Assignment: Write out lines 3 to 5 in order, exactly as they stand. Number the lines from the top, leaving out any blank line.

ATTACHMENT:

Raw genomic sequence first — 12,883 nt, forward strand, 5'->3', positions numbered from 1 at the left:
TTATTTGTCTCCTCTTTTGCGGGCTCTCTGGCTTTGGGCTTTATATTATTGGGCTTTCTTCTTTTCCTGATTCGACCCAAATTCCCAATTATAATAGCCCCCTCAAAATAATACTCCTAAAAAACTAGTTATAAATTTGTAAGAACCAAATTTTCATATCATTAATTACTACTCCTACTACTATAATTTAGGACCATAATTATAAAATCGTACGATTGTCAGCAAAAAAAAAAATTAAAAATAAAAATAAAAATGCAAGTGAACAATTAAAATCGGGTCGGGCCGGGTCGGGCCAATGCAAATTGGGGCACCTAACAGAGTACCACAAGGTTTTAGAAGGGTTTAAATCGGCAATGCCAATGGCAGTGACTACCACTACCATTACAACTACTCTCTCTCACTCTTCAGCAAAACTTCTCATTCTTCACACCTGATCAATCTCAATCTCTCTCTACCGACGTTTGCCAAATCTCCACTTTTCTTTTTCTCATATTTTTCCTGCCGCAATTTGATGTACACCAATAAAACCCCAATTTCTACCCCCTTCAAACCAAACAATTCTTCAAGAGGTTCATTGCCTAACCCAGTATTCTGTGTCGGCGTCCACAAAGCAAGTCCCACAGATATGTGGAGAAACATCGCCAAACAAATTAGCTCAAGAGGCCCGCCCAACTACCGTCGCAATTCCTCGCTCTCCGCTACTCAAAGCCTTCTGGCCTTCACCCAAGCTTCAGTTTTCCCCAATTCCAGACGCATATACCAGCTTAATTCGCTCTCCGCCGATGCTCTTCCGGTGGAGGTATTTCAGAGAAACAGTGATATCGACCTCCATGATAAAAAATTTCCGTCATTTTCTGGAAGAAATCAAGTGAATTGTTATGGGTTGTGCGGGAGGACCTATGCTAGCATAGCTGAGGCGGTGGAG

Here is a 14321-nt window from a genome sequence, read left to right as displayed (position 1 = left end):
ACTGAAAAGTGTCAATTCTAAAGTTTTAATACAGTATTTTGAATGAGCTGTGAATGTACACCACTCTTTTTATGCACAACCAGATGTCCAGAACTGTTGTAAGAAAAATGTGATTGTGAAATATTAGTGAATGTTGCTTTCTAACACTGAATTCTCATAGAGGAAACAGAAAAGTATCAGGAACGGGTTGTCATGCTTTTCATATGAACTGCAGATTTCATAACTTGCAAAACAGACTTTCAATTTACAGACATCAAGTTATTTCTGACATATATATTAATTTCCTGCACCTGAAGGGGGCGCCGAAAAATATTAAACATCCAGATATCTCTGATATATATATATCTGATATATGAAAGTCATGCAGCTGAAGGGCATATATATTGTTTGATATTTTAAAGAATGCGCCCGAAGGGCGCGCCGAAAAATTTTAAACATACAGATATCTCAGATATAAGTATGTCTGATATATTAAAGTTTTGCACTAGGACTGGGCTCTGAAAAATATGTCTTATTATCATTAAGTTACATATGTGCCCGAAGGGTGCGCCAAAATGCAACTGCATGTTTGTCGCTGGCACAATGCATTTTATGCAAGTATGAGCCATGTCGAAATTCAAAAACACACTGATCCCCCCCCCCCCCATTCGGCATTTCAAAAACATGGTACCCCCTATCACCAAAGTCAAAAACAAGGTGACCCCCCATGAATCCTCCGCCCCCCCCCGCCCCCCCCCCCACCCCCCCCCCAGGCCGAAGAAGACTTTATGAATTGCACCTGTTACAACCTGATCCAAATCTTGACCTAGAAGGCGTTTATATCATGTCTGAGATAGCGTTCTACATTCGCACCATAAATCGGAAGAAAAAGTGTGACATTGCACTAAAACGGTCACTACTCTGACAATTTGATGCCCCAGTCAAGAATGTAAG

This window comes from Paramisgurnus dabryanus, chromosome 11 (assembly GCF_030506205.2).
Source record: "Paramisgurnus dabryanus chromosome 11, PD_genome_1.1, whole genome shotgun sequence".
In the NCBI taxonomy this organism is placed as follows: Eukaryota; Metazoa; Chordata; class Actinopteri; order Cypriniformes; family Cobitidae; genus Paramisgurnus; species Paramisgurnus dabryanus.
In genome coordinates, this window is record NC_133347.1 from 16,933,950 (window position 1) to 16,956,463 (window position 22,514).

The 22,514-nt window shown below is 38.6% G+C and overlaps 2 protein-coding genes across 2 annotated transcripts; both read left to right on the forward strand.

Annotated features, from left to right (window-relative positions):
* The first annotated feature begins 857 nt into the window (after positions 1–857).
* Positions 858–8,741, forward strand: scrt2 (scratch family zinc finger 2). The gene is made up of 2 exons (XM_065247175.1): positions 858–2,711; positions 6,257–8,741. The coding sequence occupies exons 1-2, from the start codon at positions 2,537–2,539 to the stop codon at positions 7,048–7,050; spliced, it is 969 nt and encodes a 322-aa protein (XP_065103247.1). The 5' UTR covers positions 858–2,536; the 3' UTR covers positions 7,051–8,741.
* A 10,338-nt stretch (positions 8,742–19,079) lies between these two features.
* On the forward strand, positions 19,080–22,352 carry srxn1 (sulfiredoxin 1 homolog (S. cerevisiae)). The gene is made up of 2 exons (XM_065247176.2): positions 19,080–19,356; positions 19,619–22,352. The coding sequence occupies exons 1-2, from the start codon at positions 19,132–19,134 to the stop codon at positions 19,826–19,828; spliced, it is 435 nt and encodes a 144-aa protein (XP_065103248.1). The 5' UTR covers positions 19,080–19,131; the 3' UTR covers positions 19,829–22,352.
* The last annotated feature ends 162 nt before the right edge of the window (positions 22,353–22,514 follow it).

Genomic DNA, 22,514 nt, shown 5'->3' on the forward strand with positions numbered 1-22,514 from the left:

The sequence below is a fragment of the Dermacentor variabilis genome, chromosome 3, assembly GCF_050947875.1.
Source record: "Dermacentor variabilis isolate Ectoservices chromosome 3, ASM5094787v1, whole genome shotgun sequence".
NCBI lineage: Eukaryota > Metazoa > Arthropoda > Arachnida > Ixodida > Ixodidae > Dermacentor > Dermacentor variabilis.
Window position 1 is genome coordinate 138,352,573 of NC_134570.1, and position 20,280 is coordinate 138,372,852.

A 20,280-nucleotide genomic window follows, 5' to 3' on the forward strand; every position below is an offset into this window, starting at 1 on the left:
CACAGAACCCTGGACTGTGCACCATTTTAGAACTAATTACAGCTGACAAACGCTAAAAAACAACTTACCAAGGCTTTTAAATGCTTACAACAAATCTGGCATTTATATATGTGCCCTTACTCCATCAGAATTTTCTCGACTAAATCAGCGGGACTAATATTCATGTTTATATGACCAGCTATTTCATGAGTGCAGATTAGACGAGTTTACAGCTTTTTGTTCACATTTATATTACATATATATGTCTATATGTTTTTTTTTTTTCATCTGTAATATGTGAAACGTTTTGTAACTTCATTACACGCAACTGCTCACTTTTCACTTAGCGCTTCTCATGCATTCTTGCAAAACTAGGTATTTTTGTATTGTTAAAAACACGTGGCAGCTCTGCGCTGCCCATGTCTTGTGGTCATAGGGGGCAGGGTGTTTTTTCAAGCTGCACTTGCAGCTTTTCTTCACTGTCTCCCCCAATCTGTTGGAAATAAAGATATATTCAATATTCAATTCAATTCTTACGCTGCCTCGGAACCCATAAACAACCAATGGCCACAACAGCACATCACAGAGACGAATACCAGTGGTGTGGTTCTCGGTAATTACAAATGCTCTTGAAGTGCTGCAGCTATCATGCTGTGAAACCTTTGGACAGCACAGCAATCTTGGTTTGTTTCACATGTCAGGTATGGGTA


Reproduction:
Here is a 14321-nt window from a genome sequence, read left to right as displayed (position 1 = left end):
ACTGAAAAGTGTCAATTCTAAAGTTTTAATACAGTATTTTGAATGAGCTGTGAATGTACACCACTCTTTTTATGCACAACCAGATGTCCAGAACTGTTGTAAGAAAAATGTGATTGTGAAATATTAGTGAATGTTGCTTTCTAACACTGAATTCTCATAGAGGAAACAGAAAAGTATCAGGAACGGGTTGTCATGCTTTTCATATGAACTGCAGATTTCATAACTTGCAAAACAGACTTTCAATTTACAGACATCAAGTTATTTCTGACATATATATTAATTTCCTGCACCTGAAGGGGGCGCCGAAAAATATTAAACATCCAGATATCTCTGATATATATATATCTGATATATGAAAGTCATGCAGCTGAAGGGCATATATATTGTTTGATATTTTAAAGAATGCGCCCGAAGGGCGCGCCGAAAAATTTTAAACATACAGATATCTCAGATATAAGTATGTCTGATATATTAAAGTTTTGCACTAGGACTGGGCTCTGAAAAATATGTCTTATTATCATTAAGTTACATATGTGCCCGAAGGGTGCGCCAAAATGCAACTGCATGTTTGTCGCTGGCACAATGCATTTTATGCAAGTATGAGCCATGTCGAAATTCAAAAACACACTGATCCCCCCCCCCCCCATTCGGCATTTCAAAAACATGGTACCCCCTATCACCAAAGTCAAAAACAAGGTGACCCCCCATGAATCCTCCGCCCCCCCCCGCCCCCCCCCCCACCCCCCCCCCAGGCCGAAGAAGACTTTATGAATTGCACCTGTTACAACCTGATCCAAATCTTGACCTAGAAGGCGTTTATATCATGTCTGAGATAGCGTTCTACATTCGCACCATAAATCGGAAGAAAAAGTGTGACATTGCACTAAAACGGTCACTACTCTGACAATTTGATGCCCCAGTCAAGAATGTAAG

This window comes from Paramisgurnus dabryanus, chromosome 11 (assembly GCF_030506205.2).